Stumbling around: this time it's personal

My school report (aged 6) read, ‘Deborah is a happy little girl with a lively mind’. Not much has changed.

A happy little girl with a lively mind being trapped in a body with an auto-immune condition feels a little bit like being a wild bird in a very small cage. Fluttering every now and again, but consistently banging its head on the bars.

I’ve always thought of myself as a little bit awkward and graceless. I was always the kid with the socks round their ankles at the end of the school day, hair hanging out of plaits and the kid that people laughed at in drama that had no rhythm…but was having a good time anyway.

I finally found my rhythm creating beautiful plant-based food and I couldn’t deny my joy.

When I started to stumble around and drop things in the studio, I put it down to tiredness. In many ways that’s true. Auto immune conditions often result in fatigue. Not the kind of tiredness after a long day, but more like the kind of weary tiredness that you’ve run a marathon and your legs go wobbly.

I put the pins and needles down to a trapped nerve and a few careless falls.

I peel the sheets back and climb inside. Exhausted. It’s only 9pm. Repeat every evening for a year. Maybe I’m low in B12. I have tests. I am. I have 6, B12 injections and feel a little better.

Some people express surprise. “I thought by eating raw food, you’d never get sick?”

Not true. Following a raw plant-based lifestyle can help to give your more energy, make you look and feel better and reduce inflammation which is at the core of auto-immune conditions like multiple sclerosis. But the way auto-immune conditions often progress is that you receive a few major warnings before you reach the tipping point. Then you go over.

Stress is a major factor. I ignored mine.

I’ve had a few miserable shocks over the last few years and I realise that all the warning signs I’d received about my health, I’d managed to ignore and pass off as circumstance.

My house flooded three times in a year. I carried on and just worked around the cardboard boxes of chaos.

My father passed away. In the preceding week, I carried on, hoping he would make it until the end of the Raw Chef Training week I was committed to. (He did). I fell over a few times whilst carrying equipment.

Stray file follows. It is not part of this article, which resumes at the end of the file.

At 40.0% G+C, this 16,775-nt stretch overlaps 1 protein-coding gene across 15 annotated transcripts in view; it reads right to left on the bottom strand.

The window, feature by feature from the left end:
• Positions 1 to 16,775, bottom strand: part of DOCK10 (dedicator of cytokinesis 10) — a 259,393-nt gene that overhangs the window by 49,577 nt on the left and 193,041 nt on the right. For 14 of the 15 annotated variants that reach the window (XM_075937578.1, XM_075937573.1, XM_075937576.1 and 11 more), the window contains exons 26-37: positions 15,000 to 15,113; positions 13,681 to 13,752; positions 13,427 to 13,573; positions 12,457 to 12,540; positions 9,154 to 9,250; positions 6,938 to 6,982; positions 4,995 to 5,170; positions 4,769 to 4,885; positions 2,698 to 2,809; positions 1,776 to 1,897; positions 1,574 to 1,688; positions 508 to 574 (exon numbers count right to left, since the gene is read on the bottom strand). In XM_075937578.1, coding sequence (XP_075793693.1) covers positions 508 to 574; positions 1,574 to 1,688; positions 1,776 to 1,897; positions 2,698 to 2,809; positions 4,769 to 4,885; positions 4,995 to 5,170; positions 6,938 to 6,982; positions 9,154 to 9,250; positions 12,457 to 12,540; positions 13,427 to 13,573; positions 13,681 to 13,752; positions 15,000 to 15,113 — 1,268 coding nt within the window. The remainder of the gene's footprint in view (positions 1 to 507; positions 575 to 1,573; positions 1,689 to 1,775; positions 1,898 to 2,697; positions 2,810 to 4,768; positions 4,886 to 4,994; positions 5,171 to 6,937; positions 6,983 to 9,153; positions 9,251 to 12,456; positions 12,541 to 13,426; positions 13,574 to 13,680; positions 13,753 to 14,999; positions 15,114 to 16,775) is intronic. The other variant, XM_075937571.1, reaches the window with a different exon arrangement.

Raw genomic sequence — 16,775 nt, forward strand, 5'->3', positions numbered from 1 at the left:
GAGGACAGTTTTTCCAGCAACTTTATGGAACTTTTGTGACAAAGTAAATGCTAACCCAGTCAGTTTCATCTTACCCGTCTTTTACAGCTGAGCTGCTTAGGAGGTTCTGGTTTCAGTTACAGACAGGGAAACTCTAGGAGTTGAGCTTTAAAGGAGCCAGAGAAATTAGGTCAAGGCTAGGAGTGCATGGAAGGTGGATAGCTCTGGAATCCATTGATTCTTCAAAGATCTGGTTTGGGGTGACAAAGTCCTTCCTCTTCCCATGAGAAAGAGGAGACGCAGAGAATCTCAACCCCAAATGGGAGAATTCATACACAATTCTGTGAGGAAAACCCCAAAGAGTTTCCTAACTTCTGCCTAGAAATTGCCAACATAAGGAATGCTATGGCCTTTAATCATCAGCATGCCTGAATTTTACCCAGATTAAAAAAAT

I worked with a company who thought it was OK not to pay me for my work. I didn’t pursue it as I know enough from my previous job as an organisational consultant, that a company which has poor integrity will never succeed. I started to limp around like a wounded animal.

I make a cup of tea. I can’t carry it. I can’t drink it. It’s too hot and I can’t stand long enough for it to cool down.

I worked with another who turned out to be a raving lunatic and someone else who knocked on my door full of enthusiasm and promises who faded away quicker than the last 5% of battery life on my mobile phone - leaving me with a big contract to fulfil when I was at my weakest. Game, set and match.

I walk up the stairs, my legs give way beneath me. Two hours later the paramedics help me to my feet.  

I had to admit that this one was going to be a longer haul.

Multiple sclerosis (MS) is a miserable condition that robs you of your ability to put one foot in front of the other. It robs you of the life that you thought you were going to have, and of the opportunities that you’ve worked hard for.

It contains your lively creative beautiful mind and imprisons it.

I turn 50. John carries me around for a couple of days to help me 'celebrate'. I can sense his despair.

MS can take away joy. It can also take away your ability to do something as simple as make a cup of tea.

It can make you dependent, depressed, hopeless.

Pain becomes forefront of everything.

I spend a total of 6 hours 20 minutes in MRI tunnels or being wired up for tests.

It changes everything.

It makes you dig deep.

You can recover from the symptoms.


I am back in the studio. I am working. 

I’m now stronger, happier and have more gratitude for those small moments that I used to take for granted.

Being able to drive myself somewhere and smell the hedgerows, fresh after the rain.

Feeling the sensation of different temperatures in my fingers.

Being able to drive to my studio, watch the sheep on the hill whilst I dream up new ideas.

Being able to make a cup of tea.

I am grateful for my friends. For all the articles I've been sent and expressions of support.

Thank you. You have my heart in your hands.

I shall leave with the words of C Joybell C.  Not written as an analogy for multiple sclerosis but describes my experience perfectly.


“A star falls from the sky and into your hands. Then it seeps through your veins and swims inside your blood and becomes every part of you.

And then you have to put it back into the sky. And it's the most painful thing you'll ever have to do and that you've ever done.

But what's yours is yours. Whether it’s up in the sky or here in your hands. And one day, it'll fall from the sky and hit you in the head real hard and that time, you won't have to put it back in the sky again.”



Thank you for bearing with me.